I recently visited Hawaii for the first time in my life. It was pretty amazing in lots of ways, and I strongly recommend that everyone visit there. Here are some tips I picked up during my visit.
1) Eat all the fruit!- Hawaii has the best tasting pineapple, guava, papaya and melon you’ve ever had. They may have to import a vast majority of their apples or pears, but who wants a mealy old pear when you can eat the best tasting dragon fruit you’ve ever had in your life!
2) Rent a convertible- Yes, it’s totally tourist cliché (especially if you get the Ford Mustang convertible), but it is also very worth it. The weather is so great and the views are amazing everywhere you might happen to find yourself. If you have a rental car guy, I would suggest asking him if he has an extra sitting around for you to take. We went with National and got switched to a convertible when we asked. No extra charge.
3) Don’t eat Poi- It’s fermented taro root regurgitated and buried in a hole and then a donkey pees on the hole and then you dig it up and eat it like pudding…or something like that. This will ruin your already piña colada cleansed pallet. Stay away.
4) Drink the fruity drinks- As per #1, they have the best fruit. In turn, this makes for the BEST alcoholic beverages that contain fruit and their juices. I recommend the Mai Tai, the Piña Colada, the Daiquiri, something called a Sneaky Tiki or just mix booze with pineapple juice. You will not be disappointed.
5) Accept the prices- I’m all about travelling on the cheap and getting the most for your money. Fact is, Hawaii is expensive. Go into the experience knowing this and budget accordingly. You don’t want your trip to be miserable because you are fretting over the $30 breakfast or the $300 hotel room. Certainly, do what you can to negotiate prices on your planned activities, check out Airbnb, local groupons, etc, but don’t agonize over money. If you save appropriately and expect things are not going to be the prices you are used to on the mainland, you’ll be just fine. You are in paradise; enjoy it to the fullest you are financially able to but do not go without money. It really is expensive.
6) Appreciate the infrastructure- When you go to Costa Rica, Jamaica, the Bahamas and the like, you might find yourself wondering where the road went, where the electricity went, why they seem to have no police or hospitals AND you have to go through passport control. Hawaii is in the good ol’ US of A. Roads, electricity, running water and medical care are all excellent and available to you. Don’t be afraid to take that drive around the island or up the mountain. There are actual paved roads to make your trip more enjoyable. Try driving to the rain forest in Costa Rica, and you’ll truly appreciate our states.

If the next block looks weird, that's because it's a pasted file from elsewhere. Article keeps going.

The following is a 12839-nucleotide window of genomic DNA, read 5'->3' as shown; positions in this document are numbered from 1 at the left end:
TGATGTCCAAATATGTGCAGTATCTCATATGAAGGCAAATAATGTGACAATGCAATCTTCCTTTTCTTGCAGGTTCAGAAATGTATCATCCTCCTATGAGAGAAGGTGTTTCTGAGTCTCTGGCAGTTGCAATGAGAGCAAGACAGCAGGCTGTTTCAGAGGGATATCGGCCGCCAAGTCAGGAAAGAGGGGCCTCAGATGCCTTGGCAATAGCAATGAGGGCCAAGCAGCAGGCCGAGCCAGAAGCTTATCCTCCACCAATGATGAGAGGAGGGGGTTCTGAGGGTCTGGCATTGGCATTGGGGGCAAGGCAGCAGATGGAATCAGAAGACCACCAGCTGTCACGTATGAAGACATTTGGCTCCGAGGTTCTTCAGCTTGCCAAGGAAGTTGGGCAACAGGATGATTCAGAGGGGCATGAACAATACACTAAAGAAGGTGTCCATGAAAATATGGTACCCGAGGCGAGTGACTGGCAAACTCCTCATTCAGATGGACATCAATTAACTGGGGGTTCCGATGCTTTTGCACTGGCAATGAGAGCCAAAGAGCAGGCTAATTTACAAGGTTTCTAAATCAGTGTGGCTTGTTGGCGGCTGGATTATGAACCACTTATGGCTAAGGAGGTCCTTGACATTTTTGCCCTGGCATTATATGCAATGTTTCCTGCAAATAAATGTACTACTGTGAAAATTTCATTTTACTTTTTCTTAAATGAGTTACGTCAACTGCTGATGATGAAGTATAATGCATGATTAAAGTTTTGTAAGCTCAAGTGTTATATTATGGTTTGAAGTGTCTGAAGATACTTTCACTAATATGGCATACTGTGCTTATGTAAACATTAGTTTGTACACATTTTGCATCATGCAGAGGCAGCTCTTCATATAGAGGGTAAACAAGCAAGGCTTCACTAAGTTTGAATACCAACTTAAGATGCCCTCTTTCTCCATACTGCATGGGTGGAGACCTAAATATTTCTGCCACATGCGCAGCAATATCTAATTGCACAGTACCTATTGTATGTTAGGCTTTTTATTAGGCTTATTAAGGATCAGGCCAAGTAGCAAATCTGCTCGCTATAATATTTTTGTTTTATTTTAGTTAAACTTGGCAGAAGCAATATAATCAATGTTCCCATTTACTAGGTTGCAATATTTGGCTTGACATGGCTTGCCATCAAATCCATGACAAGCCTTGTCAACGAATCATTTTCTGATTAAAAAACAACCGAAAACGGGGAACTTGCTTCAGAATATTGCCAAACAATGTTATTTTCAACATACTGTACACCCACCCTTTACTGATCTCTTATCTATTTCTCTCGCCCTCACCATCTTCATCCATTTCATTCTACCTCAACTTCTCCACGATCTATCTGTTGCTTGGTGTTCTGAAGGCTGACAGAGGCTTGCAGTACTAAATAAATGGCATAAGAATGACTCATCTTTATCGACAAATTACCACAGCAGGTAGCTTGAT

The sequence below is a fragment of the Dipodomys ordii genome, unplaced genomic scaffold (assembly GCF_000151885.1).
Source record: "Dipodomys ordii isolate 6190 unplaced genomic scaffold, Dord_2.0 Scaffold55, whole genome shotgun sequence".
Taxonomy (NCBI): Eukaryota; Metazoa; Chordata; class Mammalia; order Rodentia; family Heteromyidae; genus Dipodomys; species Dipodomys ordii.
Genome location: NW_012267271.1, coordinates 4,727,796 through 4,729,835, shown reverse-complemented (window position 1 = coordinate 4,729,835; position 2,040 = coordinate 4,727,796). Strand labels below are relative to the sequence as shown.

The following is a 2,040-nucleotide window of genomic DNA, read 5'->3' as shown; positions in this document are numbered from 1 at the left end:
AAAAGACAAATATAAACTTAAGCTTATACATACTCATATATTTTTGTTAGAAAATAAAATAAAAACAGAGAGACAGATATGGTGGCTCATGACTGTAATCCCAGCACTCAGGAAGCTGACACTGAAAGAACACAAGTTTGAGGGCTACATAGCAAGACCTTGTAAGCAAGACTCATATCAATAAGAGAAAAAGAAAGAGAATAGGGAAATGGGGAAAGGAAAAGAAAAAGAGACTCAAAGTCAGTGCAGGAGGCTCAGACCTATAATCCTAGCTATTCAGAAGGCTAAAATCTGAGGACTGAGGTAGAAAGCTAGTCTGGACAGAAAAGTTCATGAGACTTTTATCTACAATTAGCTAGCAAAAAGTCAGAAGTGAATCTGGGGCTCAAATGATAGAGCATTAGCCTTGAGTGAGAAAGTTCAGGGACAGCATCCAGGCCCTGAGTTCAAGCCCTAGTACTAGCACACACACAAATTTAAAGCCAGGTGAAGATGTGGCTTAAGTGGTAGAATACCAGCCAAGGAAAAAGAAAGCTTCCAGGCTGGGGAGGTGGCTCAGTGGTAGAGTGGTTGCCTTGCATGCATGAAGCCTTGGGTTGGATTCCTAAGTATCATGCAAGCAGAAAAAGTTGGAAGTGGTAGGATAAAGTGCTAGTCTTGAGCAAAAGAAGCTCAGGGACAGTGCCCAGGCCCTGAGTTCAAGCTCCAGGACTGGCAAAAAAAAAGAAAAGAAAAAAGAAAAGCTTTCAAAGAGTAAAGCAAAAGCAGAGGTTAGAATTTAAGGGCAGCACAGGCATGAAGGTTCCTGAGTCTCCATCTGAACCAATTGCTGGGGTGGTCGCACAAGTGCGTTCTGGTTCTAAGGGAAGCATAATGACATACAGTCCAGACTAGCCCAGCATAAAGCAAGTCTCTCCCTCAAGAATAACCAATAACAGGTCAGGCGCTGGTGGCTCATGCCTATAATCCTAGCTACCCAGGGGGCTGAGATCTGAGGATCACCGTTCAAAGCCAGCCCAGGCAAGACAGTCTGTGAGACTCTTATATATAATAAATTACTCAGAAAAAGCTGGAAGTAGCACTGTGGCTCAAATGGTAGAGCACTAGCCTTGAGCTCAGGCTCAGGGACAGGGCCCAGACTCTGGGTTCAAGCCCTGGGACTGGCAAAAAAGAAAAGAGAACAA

7) Go Hiking!– You’ll need some exercise to burn off all those empty calories from rum drinks. There are plenty of hiking trails on all of the islands, and most hotel and visitor locations have maps and tips on hiking. Be aware of the skill level and the length of the trail. Read the map before you set out! If you are from the Midwest or other such flat areas of the country, “strenuous” most likely means uphill both ways, high elevation, no water, heat, humidity, and a rugged trail. It also probably means “most beautiful view that is really hard to get to but totally worth it”.
8) Eat the Macadamia nuts- Like tiny gifts from paradise, you must eat macadamia nuts in all flavors and chocolate coatings available to you. They are the one thing that is actually cheaper than the mainland, and although high in calories, are also a good source of deliciousness. You can even take them with you on your strenuous hike to give you extra energy!
9) Take lots of pictures- Everything is so beautiful in Hawaii. Every picture you take will look just like a postcard. You can also rub it in to your friends who are suffering through crappy weather by posting your beautiful pics on Facebook.
10) Beware of chickens- Especially on Kauai, where a tsunami hit and freed all the caged chickens; there are chickens and roosters everywhere. They mostly get out of the roads but watch where you drive. They also don’t seem to be terribly afraid of humans. There’s a possibility a rooster or hen might chase you if provoked or bored. They tend to start crowing around 5:30 AM, so take earplugs.